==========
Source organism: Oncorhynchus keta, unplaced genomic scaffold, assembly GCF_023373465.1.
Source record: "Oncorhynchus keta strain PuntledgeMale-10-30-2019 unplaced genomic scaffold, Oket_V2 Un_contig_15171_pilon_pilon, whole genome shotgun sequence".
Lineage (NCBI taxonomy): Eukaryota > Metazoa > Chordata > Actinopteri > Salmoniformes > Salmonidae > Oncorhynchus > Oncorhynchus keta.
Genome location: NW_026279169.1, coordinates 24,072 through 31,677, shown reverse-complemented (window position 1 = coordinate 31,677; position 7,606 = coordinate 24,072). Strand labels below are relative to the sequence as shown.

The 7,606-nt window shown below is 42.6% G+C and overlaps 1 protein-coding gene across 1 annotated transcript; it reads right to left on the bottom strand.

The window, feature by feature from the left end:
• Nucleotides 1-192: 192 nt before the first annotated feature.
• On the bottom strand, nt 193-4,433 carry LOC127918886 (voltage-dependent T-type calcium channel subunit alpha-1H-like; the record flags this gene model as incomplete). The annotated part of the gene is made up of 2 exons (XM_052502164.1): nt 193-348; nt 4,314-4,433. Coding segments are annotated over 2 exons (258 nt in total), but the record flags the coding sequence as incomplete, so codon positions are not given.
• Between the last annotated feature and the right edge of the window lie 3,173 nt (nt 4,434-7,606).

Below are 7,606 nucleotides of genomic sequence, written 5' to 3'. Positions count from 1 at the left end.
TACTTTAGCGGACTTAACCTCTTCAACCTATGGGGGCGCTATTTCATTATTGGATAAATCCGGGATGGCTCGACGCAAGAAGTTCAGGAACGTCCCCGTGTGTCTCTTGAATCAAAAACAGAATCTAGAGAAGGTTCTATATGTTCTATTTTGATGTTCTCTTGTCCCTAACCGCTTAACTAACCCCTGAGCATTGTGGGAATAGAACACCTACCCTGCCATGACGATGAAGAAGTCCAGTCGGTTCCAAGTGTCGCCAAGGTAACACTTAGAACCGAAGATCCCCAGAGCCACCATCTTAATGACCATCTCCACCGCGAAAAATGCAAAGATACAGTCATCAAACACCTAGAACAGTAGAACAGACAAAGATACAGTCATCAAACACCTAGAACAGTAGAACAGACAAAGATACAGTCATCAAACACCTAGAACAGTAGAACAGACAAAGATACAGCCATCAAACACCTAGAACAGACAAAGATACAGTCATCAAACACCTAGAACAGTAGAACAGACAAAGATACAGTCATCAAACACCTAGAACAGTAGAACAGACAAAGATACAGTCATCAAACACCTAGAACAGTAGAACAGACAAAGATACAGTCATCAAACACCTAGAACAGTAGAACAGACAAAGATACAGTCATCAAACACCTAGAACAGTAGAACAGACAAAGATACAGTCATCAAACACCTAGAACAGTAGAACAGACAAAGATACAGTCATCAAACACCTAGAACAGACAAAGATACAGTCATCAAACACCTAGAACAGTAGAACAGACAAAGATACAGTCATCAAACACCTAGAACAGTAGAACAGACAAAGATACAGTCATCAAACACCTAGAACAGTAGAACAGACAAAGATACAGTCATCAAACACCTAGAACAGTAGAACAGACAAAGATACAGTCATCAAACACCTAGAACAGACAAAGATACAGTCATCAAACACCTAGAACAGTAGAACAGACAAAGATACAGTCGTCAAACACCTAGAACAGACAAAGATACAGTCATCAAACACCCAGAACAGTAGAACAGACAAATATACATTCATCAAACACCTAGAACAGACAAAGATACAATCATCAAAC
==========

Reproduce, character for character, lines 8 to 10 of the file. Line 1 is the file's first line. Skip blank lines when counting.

• On the bottom strand, nt 193-4,433 carry LOC127918886 (voltage-dependent T-type calcium channel subunit alpha-1H-like; the record flags this gene model as incomplete). The annotated part of the gene is made up of 2 exons (XM_052502164.1): nt 193-348; nt 4,314-4,433. Coding segments are annotated over 2 exons (258 nt in total), but the record flags the coding sequence as incomplete, so codon positions are not given.
• Between the last annotated feature and the right edge of the window lie 3,173 nt (nt 4,434-7,606).

Below are 7,606 nucleotides of genomic sequence, written 5' to 3'. Positions count from 1 at the left end.